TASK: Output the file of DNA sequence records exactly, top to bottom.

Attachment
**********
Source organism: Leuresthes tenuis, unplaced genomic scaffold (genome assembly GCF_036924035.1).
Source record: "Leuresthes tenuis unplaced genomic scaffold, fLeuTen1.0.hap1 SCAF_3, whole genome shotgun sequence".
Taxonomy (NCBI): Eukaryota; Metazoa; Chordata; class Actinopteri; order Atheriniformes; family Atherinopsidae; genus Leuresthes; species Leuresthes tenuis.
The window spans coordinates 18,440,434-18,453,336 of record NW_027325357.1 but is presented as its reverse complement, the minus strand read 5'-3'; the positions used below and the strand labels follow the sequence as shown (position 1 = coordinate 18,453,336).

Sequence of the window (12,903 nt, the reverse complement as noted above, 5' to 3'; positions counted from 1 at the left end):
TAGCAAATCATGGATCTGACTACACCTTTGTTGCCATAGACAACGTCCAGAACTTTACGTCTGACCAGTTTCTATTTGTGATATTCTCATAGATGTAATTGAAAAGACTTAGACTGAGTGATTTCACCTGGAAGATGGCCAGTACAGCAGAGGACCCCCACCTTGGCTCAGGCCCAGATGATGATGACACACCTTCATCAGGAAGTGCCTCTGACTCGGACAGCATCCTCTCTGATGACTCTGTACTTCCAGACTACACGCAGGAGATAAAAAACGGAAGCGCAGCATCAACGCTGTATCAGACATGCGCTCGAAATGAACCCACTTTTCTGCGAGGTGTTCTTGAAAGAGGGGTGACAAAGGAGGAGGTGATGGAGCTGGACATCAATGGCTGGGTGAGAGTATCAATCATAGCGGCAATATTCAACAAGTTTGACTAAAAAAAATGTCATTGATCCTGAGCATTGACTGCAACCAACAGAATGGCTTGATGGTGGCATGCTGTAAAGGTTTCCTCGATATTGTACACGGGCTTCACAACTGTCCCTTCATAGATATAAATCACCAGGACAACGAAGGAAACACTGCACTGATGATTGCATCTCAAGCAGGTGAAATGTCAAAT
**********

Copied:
Source organism: Leuresthes tenuis, unplaced genomic scaffold (genome assembly GCF_036924035.1).
Source record: "Leuresthes tenuis unplaced genomic scaffold, fLeuTen1.0.hap1 SCAF_3, whole genome shotgun sequence".
Taxonomy (NCBI): Eukaryota; Metazoa; Chordata; class Actinopteri; order Atheriniformes; family Atherinopsidae; genus Leuresthes; species Leuresthes tenuis.
The window spans coordinates 18,440,434-18,453,336 of record NW_027325357.1 but is presented as its reverse complement, the minus strand read 5'-3'; the positions used below and the strand labels follow the sequence as shown (position 1 = coordinate 18,453,336).

Sequence of the window (12,903 nt, the reverse complement as noted above, 5' to 3'; positions counted from 1 at the left end):
TAGCAAATCATGGATCTGACTACACCTTTGTTGCCATAGACAACGTCCAGAACTTTACGTCTGACCAGTTTCTATTTGTGATATTCTCATAGATGTAATTGAAAAGACTTAGACTGAGTGATTTCACCTGGAAGATGGCCAGTACAGCAGAGGACCCCCACCTTGGCTCAGGCCCAGATGATGATGACACACCTTCATCAGGAAGTGCCTCTGACTCGGACAGCATCCTCTCTGATGACTCTGTACTTCCAGACTACACGCAGGAGATAAAAAACGGAAGCGCAGCATCAACGCTGTATCAGACATGCGCTCGAAATGAACCCACTTTTCTGCGAGGTGTTCTTGAAAGAGGGGTGACAAAGGAGGAGGTGATGGAGCTGGACATCAATGGCTGGGTGAGAGTATCAATCATAGCGGCAATATTCAACAAGTTTGACTAAAAAAAATGTCATTGATCCTGAGCATTGACTGCAACCAACAGAATGGCTTGATGGTGGCATGCTGTAAAGGTTTCCTCGATATTGTACACGGGCTTCACAACTGTCCCTTCATAGATATAAATCACCAGGACAACGAAGGAAACACTGCACTGATGATTGCATCTCAAGCAGGTGAAATGTCAAAT